Many of us have felt, at least fleetingly, the relief of ownerlessness. Not being an owner is one of the great pleasures of traveling. I might take care of an object, like I would a hotel room, but what a relief for things not to be “mine”!
When something is mine I feel I need to control it, to take responsibility for it, in a way in which it’s really impossible to live up to. As Ajaan Chah (1918–1992), a teacher in the Thai Forest Tradition said, a glass I pick up to drink from is “already broken.”
Our delusion is compounded, however. We believe the glass belongs to us, we believe it will last, and we believe, in the first place, that that particular collection of un-nameable energies is a glass.
Stirner called the identities we give things “spooks”, ghosts which haunt the world and rule over human beings. The Buddha too talked about releasing awareness from these spooks so we could rest in the bliss of letting go of them. So that we could live in a world suddenly become weightless. Maybe the “unbearable lightness of being” is only unbearable to those trying to hold on to something.
To understand our lack of ownership over anything is to walk through the door of grief and come out the other side.
This is hard, though. How hard is it to understand my lack of ownership over my child? Over my partner? Over my art, or my house, or my reputation? What about over the teeming earth itself, over all the human culture with which we have filled the world? We don’t own any of that either. We never did.
As Canadian poets Robert Bringhurst and Jan Zwicky write in Learning How To Die: Wisdom In The Age of Climate Crisis, the human project on this earth is ultimately doomed. Even were it not for our anthropogenic climate emergency, everything we do here will one day be consumed in the heat of an expanding sun en route to becoming a red star.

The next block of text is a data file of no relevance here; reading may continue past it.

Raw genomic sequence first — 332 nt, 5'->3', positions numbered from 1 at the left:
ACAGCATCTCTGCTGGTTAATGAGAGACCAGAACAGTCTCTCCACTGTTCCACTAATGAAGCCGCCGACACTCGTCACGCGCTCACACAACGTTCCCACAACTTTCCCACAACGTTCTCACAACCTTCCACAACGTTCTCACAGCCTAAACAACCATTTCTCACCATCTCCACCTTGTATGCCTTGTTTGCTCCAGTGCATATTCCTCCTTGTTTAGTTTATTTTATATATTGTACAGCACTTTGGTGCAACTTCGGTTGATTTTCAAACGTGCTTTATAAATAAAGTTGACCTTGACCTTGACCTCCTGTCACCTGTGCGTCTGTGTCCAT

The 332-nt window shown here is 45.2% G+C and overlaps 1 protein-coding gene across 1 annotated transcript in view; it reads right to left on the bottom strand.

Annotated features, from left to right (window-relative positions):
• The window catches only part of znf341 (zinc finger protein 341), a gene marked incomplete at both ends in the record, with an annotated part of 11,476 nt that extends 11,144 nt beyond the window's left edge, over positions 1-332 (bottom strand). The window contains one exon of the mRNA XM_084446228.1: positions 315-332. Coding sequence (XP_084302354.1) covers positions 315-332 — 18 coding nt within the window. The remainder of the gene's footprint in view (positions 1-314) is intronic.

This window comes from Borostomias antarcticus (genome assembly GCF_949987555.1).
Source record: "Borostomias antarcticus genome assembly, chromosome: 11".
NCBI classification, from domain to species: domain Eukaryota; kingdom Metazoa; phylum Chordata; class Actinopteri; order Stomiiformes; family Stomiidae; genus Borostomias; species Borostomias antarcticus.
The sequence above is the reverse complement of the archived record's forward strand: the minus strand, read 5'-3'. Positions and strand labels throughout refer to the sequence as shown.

There is a tragedy in our gambling so recklessly with our very limited inheritance, of course, and we are almost certainly in the process of bringing a lot more death and suffering to our human sojourn here on the back of Gaia than need be.
We need to understand the ownerlessness of earth and of human culture because we need to walk through the door of grief and come out the other side with hands ready to preserve and protect, hands ready to reach out “like someone adjusting their pillow in the middle of the night.”
That line comes from an old Chinese koan (k’ung an), a “public record” of a dialogue between a master and student preserved for contemplation. The koan asks about Guanyin, the awakening being (bodhisattva) pictured in China as a woman of power who responds to the cries of suffering in the world.
Q: How is it with the thousand arms of Guanyin?
A: Like someone adjusting their pillow in the middle of the night.
Such hands cannot be trying to carry the unbearable lightness of being, they must have let it go.
As Jan Zwicky writes, “What use is it, to anyone, to lie down, immobilized by pain? Pain must be used to turn the soul toward the real, to reform both action and attention: to love what, in this case, remains.”